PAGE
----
Many protesters dispersed at the arrival of an 8 p.m. curfew, but others marched to I-35W in the direction of Mogelson’s car, he said. Protesters “found themselves suddenly trapped: in both directions, a few hundred feet away, a wall of police obstructed the highway,” Mogelson wrote in an account in the New Yorker.

Video published by Canada’s Global News shows officers from at least three agencies deploying on the far end of the South Washington Avenue overpass as a crowd runs away. After officers form a perimeter on the block, several puncture the tires of a red car and then Mogelson’s silver rental car. The other cars that were parked near Mogelson’s car had apparently left before the video was filmed after curfew, he said.

Lt. Andy Knotz, a spokesperson for the Anoka County Sheriff, told the Star Tribune that Anoka County deputies punctured the tires on May 31 under orders of the state-led Multi-Agency Command Center, which was coordinating the law enforcement response to the protests.

Minnesota Department of Public Safety spokesperson Bruce Gordon told the Star Tribune that piercing tires was “not a typical tactic,” but “vehicles were being used as dangerous weapons and inhibited our ability to clear areas and keep areas safe where violent protesters were occurring.”

In a June 9 press release, the sheriff’s office said the order was given to deflate the tires of the “illegally abandoned vehicles” for the safety of law enforcement and protesters in the area, adding they “could have been used as deadly mobile weapons as seen on previous days.”

“That argument doesn’t really hold water,” Mogelson told the Tracker, explaining that his vehicle couldn’t have been a threat because it was surrounded by so many law enforcement officers in every direction.

Earlier that afternoon, a tanker truck drove through thousands of protesters marching on I-35W less than half a mile from where Mogelson parked his car, according to news reports. The driver was arrested and released pending investigation.

In the Global News video, Anoka County deputies wearing dark brown pants with a stripe puncture the tires with the assistance of another wearing a full camouflage uniform.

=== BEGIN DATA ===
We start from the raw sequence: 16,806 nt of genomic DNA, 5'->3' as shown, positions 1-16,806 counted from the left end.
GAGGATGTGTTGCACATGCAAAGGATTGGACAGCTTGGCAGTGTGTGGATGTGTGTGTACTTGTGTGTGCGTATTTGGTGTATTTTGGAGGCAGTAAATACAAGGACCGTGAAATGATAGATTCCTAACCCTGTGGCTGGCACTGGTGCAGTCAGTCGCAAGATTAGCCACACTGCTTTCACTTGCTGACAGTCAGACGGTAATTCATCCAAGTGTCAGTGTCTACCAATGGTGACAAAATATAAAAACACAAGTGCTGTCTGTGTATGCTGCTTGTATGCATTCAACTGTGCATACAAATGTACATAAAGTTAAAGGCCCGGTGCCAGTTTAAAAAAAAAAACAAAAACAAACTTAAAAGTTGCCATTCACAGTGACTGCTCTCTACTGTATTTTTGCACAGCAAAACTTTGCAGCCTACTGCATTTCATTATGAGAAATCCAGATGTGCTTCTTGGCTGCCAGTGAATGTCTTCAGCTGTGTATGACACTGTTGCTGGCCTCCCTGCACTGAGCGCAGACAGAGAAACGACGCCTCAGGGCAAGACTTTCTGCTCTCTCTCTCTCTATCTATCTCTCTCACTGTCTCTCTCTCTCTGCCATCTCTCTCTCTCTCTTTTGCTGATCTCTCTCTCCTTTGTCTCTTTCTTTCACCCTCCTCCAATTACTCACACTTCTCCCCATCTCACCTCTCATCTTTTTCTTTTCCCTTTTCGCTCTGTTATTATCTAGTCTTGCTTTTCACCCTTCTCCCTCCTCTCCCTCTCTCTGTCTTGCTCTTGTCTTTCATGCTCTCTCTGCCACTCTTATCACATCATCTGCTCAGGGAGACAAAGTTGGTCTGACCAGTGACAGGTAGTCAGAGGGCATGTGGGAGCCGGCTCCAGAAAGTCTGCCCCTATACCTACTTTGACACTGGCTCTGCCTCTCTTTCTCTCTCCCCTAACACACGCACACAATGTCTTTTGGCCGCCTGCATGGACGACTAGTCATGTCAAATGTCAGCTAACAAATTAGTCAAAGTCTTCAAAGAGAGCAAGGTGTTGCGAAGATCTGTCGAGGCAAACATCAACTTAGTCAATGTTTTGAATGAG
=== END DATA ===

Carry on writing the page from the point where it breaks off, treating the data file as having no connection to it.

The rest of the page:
Lt. Knotz of the sheriff’s office told the Tracker he was uncertain which law enforcement agency’s officer was clad in the camouflage uniform. Gordon of the Department of Public Safety didn’t respond to requests for comment.

Capt. Melanie Nelson, a spokesperson for the Minnesota National Guard, told the Tracker it wasn’t involved in the incident. A couple of days before the tire slashing, the Minnesota National Guard tweeted that “not everyone you see in camouflage” is a guardsman.

Mogelson told the Tracker he approached law enforcement officers from several local and state agencies, identified his car to them, and asked them not to tow it. He said he believed in retrospect that his tires were already punctured, but he didn’t realize it at the time. When he returned later to retrieve his car, he said a couple of officers laughed when he learned all four of his tires were punctured.

Mogelson left his vehicle and found a ride to continue reporting at a memorial for George Floyd, he said. The protesters he had followed were corralled at a gas station near the highway, he said. Police across the country have been using a maneuver called kettling to hem in crowds at demonstrations. About 150 protesters in Minneapolis that day were arrested, according to Mogelson’s New Yorker article and other news reports.

Mogelson later filed a report with Minneapolis police to make an insurance claim, he said.

Mogelson said he didn’t want to focus too much attention on the car. “It seems pretty clear they did not know it was my car when they slashed the tires,” he said. “A lot of journalists that were there in Minneapolis were physically abused, harassed and attacked.”

Information in this roundup was gathered from published social media and news reports as well as interviews where noted.

The U.S. Press Freedom Tracker catalogues press freedom violations in the United States. Email tips to [email protected].